In 1973, Wings released two albums, Red Rose Speedway and Band on the Run. In between these two album releases, Wings wrote the theme tune for the James Bond movie, Live and Let Die. The tune was produced by Sir George Martin, who also arranged the orchestral pieces in the song. Band on the Run won two Grammy Awards and featured the single 'Jet'.
In 1974, Paul McCartney and John Lennon recorded a jam session, which was later released as A Toot and a Snore in '74. McCartney also recorded an instrumental track that his father had written, entitled 'Walking In The Park With Eloise'. The recording featured Chet Atkins, Floyd Cramer and the members of Wings.
Wings' next album, Venus and Mars was released in 1975. The singles 'Listen to What the Man Said' and 'Rock Show' were released from the album and the band then undertook the Wings Over The World tour. The single 'Mull of Kintyre' was released in 1977 and remained at the number one spot in the UK for nine weeks.
In Christmas 1979, Paul McCartney released the solo track 'Wonderful Christmas'. The following year, McCartney II, was released. Two very popular singles, 'Coming Up' and 'Waterfalls' were released from the album.
In 1982, McCartney worked with George Martin and Ringo Starr on his next album Tug of War. The lead single was a duet with Stevie Wonder named 'Ebony and Ivory'. McCartney also duetted with Michael Jackson on 'The Girl Is Mine', from Jackson's Thriller album. They also duetted on 'Say Say Say', from Paul McCartney's Pipes of Peace, release in 1983.
Paul then wrote and starred in the film Give My Regards to Broad Street, released in 1984. He also wrote 'We All Stand Together', from the cartoon film Rupert and the Frog Song.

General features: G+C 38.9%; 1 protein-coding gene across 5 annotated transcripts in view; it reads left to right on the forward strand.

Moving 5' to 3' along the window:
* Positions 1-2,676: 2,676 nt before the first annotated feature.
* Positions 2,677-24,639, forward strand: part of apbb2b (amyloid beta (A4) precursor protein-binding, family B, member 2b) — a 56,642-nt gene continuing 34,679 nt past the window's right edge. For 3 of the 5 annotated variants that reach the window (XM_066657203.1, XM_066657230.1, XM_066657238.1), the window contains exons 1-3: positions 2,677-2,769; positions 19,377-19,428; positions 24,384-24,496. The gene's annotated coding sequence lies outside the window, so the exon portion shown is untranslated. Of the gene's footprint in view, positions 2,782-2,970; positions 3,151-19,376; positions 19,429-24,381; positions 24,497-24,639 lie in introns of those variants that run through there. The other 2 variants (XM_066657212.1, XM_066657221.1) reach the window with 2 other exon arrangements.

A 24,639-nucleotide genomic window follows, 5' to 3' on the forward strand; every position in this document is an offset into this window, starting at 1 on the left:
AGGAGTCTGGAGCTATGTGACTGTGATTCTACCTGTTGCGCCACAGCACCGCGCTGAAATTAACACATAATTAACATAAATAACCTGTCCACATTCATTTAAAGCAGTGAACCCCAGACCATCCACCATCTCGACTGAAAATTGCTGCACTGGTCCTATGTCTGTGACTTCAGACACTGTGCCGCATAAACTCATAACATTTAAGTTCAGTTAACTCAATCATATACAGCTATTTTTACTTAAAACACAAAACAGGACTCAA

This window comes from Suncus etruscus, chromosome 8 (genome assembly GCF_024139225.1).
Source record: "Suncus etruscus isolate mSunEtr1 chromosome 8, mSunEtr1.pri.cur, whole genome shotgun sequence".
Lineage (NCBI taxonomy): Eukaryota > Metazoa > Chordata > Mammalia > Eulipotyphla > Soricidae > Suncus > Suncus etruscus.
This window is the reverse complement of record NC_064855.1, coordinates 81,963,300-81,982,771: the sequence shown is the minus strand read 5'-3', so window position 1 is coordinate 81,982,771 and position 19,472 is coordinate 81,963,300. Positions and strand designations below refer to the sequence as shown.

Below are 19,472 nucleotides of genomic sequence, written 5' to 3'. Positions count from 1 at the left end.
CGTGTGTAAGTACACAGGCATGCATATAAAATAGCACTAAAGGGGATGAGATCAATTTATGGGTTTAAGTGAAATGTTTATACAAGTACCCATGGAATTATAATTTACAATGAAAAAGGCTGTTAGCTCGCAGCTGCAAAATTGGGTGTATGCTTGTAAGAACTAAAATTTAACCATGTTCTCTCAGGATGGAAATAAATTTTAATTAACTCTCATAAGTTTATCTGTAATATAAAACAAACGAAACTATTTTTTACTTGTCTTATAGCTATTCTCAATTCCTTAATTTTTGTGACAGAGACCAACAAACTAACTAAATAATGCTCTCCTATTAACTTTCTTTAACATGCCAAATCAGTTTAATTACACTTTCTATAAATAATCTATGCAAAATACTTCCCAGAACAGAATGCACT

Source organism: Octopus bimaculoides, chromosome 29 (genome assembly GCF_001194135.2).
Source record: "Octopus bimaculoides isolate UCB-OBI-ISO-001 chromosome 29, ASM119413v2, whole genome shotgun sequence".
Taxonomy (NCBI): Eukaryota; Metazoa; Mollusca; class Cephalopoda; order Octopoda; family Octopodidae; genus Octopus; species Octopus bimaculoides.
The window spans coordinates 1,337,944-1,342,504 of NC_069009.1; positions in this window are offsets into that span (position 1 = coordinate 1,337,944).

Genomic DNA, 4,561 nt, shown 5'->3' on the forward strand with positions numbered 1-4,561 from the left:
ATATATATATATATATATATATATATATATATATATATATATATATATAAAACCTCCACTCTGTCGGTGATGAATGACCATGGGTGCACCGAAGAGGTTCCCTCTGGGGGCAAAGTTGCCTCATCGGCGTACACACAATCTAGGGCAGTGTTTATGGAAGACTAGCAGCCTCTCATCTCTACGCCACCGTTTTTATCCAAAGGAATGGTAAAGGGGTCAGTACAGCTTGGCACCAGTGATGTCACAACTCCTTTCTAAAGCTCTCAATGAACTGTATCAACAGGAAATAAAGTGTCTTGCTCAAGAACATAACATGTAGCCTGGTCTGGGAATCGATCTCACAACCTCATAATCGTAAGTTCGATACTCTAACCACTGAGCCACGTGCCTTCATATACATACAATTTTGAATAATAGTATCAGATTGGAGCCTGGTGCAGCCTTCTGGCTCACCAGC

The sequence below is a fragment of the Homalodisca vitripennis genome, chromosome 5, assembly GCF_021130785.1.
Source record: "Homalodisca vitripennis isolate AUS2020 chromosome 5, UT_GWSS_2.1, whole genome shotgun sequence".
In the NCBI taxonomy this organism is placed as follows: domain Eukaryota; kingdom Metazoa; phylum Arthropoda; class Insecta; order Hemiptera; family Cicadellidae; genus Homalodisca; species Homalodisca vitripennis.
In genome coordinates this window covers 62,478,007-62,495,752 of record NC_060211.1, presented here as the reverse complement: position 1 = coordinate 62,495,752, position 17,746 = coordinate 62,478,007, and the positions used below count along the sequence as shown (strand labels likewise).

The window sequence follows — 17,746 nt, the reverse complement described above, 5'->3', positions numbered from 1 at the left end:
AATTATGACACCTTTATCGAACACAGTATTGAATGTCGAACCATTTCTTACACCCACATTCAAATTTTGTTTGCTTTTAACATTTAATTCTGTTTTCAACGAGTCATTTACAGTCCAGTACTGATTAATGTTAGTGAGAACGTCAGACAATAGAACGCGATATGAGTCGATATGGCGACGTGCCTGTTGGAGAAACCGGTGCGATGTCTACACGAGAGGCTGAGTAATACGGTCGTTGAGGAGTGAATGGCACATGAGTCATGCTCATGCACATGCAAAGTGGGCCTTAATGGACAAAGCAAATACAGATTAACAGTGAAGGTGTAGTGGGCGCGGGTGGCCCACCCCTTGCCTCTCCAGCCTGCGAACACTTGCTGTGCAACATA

In the late 1980s, Paul McCartney wrote a number of songs with Elvis Costello.
McCartney worked with a number of orchestras in the 1990s, including the Royal Liverpool Philharmonic Society. The Prince of Wales made McCartney a fellow of the Royal College of Music. He released a number of classical pieces, including 'A Leaf', 'Standing Stone', 'Working Classical' and 'Ecce Cor Meum'.
Flaming Pie was released in 1997 and received a Grammy nomination for Album of the Year. That same year, he was knighted and dedicated the honour to his fellow Beatles and the people of Liverpool. Two years later, he released Run Devil Run.
A Garland For Linda was released in 2000 - a tribute to his late wife, Linda McCartney. The album raised funds for cancer patients.
McCartney's next album, Driving Rain, was inspired by his wife-to-be, Heather Mills.
In 2005, McCartney released the album Chaos and Creation in the Backyard. Two years later, Paul signed a record deal with Starbucks' coffee group. He played a number of secret gigs in London, Los Angeles and New York. Among the celebrities in attendance were Kate Moss, Elijah Wood, and Whoopi Goldberg. To celebrate Liverpool's 'City of Culture', McCartney performed 'Band on the Run' with Dave Grohl of Foo Fighters.
Paul McCartney: Personal & Family Life
Following his high profile relationship with Jane Asher and his marriages to Linda Eastman and to Linda McCartney, Sir Paul McCartney married Heather Mills. Their relationship and subsequent divorce generated a huge amount of tabloid interest and their marriage.
Since 2007, Paul McCartney has been dating Nancy Shevell, a member of the board of the New York Metropolitan Transportation Authority.
Sir Paul's daughter, Stella McCartney is a high profile fashion designer.